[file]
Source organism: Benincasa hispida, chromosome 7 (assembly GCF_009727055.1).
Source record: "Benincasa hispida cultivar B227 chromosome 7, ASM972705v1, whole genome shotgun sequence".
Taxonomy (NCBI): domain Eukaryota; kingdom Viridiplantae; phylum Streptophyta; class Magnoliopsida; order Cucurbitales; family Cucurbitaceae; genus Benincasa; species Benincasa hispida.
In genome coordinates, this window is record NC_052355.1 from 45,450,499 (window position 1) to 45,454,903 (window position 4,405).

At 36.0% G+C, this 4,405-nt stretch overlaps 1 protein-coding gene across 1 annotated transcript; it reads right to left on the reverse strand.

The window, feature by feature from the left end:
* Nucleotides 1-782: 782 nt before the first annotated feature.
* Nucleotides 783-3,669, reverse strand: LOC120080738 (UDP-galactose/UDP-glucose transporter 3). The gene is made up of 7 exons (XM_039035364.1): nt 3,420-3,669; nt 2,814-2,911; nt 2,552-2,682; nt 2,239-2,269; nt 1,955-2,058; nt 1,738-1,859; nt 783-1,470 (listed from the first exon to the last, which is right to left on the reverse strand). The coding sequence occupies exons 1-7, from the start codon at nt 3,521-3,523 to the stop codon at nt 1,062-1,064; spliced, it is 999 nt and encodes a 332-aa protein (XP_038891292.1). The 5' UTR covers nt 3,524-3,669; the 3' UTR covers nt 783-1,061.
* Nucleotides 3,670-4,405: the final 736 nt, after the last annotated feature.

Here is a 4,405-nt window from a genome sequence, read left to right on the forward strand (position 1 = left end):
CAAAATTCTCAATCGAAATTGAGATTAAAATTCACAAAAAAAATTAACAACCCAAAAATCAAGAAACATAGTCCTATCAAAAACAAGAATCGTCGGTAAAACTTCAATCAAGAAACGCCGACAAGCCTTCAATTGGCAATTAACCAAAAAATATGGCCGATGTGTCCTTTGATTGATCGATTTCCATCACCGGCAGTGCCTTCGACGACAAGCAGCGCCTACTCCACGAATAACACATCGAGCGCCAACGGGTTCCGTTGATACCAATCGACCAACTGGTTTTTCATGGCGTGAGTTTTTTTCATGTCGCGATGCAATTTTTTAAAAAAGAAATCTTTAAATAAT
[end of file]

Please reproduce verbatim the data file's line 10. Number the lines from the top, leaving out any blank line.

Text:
Here is a 4,405-nt window from a genome sequence, read left to right on the forward strand (position 1 = left end):